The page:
Reviewing CW2K: Science and Literature Forum Luncheon
This forum, which began with two graduate students' laudatory comments about the panelists, was among the most engaging and thought-provoking sessions of the conference. What was most satisfying about it was how quickly the discussion focused the unwieldy broadness of the theme "Science and Literature" into a vital examination, by both panelists and audience members, of the significance of thinking through the changing role(s) of the "author" in the Information Age.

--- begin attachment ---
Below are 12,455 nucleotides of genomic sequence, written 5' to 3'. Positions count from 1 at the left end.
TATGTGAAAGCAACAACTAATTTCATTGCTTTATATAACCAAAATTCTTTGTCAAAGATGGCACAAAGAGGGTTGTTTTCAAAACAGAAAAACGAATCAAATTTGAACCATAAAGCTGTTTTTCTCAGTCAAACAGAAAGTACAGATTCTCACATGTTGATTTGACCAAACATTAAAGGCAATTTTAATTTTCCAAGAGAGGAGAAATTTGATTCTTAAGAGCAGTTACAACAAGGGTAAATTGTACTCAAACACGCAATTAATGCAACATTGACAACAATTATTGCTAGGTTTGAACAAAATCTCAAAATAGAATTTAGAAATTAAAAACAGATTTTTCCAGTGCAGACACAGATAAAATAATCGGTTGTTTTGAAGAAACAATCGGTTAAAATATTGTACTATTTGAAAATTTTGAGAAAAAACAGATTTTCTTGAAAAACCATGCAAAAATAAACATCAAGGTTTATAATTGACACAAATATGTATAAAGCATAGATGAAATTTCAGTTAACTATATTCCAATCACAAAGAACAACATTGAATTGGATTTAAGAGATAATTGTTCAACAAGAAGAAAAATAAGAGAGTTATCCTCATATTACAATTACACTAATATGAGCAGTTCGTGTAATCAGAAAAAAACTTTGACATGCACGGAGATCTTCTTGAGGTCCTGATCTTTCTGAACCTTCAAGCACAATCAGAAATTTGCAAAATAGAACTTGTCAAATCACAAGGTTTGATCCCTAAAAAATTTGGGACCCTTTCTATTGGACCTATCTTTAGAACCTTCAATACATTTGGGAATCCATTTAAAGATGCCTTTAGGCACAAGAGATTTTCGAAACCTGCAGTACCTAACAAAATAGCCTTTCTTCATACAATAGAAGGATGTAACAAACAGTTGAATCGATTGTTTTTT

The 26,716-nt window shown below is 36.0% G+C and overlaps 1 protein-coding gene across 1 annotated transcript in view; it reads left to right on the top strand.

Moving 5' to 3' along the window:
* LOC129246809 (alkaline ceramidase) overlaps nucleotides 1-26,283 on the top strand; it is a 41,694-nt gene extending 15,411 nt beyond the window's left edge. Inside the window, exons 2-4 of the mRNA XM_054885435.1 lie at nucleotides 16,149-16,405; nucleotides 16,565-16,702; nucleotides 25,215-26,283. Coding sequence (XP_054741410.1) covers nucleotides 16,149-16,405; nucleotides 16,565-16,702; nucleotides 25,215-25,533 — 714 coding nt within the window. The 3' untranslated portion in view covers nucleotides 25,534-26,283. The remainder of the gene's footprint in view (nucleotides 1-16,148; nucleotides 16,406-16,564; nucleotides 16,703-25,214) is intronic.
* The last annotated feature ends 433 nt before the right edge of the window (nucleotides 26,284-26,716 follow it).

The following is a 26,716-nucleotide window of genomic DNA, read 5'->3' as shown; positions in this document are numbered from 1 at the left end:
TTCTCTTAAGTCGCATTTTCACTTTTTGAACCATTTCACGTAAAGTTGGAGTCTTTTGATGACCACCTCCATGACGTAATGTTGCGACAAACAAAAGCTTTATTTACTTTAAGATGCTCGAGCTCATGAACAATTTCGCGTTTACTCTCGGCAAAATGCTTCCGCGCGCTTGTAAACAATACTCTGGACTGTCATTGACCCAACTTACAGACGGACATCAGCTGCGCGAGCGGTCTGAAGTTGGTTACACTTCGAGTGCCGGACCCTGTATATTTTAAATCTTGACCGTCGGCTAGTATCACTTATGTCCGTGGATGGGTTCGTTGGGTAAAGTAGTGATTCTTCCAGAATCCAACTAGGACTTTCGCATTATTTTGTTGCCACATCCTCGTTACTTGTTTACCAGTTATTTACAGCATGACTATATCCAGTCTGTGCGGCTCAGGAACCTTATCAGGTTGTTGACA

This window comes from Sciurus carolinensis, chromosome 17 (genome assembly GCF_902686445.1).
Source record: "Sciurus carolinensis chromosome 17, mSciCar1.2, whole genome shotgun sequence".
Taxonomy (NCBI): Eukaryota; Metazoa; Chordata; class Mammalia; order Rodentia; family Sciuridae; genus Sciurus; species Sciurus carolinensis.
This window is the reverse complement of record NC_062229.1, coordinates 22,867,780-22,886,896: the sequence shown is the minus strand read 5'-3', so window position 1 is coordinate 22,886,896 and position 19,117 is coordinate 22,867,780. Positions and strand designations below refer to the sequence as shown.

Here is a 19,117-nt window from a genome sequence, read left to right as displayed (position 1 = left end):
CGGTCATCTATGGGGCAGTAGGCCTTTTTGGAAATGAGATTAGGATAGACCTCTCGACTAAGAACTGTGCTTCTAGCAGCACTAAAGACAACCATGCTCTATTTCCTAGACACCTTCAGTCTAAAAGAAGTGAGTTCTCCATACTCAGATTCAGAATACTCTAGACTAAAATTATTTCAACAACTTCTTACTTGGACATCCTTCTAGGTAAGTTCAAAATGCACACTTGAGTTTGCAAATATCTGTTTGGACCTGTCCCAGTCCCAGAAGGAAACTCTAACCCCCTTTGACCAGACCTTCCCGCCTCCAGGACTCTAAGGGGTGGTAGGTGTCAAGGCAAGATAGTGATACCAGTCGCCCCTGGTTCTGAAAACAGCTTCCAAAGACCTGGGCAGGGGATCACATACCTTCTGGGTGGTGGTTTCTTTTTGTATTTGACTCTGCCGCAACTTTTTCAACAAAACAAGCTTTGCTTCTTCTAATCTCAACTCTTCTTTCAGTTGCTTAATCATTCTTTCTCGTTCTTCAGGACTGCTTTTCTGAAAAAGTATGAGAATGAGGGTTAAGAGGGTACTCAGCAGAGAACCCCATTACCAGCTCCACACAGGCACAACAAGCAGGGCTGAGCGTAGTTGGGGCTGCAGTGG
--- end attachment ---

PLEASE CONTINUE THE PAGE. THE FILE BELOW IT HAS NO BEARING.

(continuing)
Up for specific debate was a concern with the author's "right" to her or his material, especially when writers' work can be so easily made accessible via the Internet. The discussion revolved around two basic positions: one, articulated by Mark Amerika, argued for a reconceptualization (and broadening) of the concepts of "author" and "ownership" of literary works; and the other, defended by Pat Cadigan, stressed the importance of defending copyrighted material to ensure that authors were properly remunerated for their work. A lively discussion between panelists and audience ensued, and it's hard to tell if the various participants reached anything approaching agreement. But in many ways, this forum made very legible a subtext the issue of the "control" of writing in the digital age which ran through many of the conference's sessions, speeches, and discussions.
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